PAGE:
Music for the Fifth Sunday after Epiphany — February 6 2022

O Worship the King – Text: Robert Grant (1779-1838) / Music: William Croft (1678-1727)


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This Sunday’s offertory hymn in church, O worship the King, all glorious above, is to be found in more than eighty hymnals published in the 20th and early 21st centuries. Few hymns have achieved such popularity in the Christian church. Written by Robert Grant (1779-1838), and based on a paraphrase of Psalm 104 by William Kethe, it first appeared in Edward Bickersteth’s Christian Psalmody 1833.


There has been considerable debate as to the identity of the composer of Hannover, the tune to which this hymn is invariably sung. For some time it was attributed to George Frederick Handel. The name of the tune is likely due to its early association with Handel, who was appointed court conductor at Hannover in 1710. By the middle of the 19th century it was determined somewhat conclusively that the tune was written by William Croft (1678-1727). An important characteristic of the tune is its triple rhythm. Apart from Tallis and Gibbons, this rhythm is rare in church song prior to 1700. If the tune is indeed by Croft, it marks an important point in the development of a freer style in church music.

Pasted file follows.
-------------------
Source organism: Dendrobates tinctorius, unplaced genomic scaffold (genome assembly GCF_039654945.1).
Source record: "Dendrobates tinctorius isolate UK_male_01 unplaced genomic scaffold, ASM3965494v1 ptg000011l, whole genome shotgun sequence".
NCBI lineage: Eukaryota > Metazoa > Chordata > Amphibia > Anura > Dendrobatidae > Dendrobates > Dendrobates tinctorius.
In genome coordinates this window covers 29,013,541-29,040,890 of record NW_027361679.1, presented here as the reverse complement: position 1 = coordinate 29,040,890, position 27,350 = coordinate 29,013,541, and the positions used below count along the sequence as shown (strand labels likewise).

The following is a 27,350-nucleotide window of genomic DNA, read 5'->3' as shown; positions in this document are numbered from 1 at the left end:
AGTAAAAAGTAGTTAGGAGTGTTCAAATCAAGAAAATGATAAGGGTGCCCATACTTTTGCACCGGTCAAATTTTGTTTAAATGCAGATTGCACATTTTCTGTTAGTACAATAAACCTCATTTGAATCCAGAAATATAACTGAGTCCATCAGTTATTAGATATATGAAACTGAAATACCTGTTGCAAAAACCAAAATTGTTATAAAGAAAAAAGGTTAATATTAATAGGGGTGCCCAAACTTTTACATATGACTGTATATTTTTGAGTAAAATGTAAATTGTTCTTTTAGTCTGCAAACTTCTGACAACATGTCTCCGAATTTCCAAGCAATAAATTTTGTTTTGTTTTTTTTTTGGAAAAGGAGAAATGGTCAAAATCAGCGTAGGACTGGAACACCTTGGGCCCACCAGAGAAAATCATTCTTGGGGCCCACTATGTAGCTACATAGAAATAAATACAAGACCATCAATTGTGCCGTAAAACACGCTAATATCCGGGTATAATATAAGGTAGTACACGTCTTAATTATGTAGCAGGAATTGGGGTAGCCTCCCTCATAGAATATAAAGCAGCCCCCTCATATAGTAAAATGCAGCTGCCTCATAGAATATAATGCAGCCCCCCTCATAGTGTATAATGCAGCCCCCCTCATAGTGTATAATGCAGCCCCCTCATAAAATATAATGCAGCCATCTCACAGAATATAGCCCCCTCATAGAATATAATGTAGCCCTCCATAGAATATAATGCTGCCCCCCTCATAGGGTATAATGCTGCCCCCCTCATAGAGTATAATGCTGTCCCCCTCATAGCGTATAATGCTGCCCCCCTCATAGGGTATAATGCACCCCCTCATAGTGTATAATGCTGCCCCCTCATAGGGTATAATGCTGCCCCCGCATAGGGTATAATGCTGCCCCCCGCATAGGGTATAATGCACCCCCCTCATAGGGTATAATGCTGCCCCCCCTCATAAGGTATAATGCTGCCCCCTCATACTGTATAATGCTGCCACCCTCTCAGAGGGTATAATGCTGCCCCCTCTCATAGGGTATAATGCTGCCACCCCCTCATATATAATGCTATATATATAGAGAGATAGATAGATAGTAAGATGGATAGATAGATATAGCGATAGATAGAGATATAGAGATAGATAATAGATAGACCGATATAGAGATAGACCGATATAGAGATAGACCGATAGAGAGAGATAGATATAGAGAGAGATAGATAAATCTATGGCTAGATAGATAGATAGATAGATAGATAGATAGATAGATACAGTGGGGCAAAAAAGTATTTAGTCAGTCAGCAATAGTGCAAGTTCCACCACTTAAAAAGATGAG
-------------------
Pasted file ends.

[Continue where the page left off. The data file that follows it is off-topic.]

O worship the King, all glorious above;
O gratefully sing his power and his love;
our shield and defender, the Ancient of Days,
pavilioned in splendour and girded with praise.

O tell of his might, O sing of his grace,
whose robe is the light, whose canopy space;
his chariots of wrath the deep thunderclouds form,
and dark is his path on the wings of the storm.

Thy bountiful care, what tongue can recite?
It breathes in the air; it shines in the light;
it streams from the hills, it descends to the plain,
and sweetly distils in the dew and the rain.

Frail children of dust, and feeble as frail,
in thee do we trust, nor find thee to fail;
thy mercies how tender, how firm to the end,
our maker, defender, redeemer, and friend.

O measureless Might, ineffable Love,
while angels delight to hymn thee above,
the humbler creation, though feeble their lays,
with true adoration shall sing to thy praise.


Gerald Harder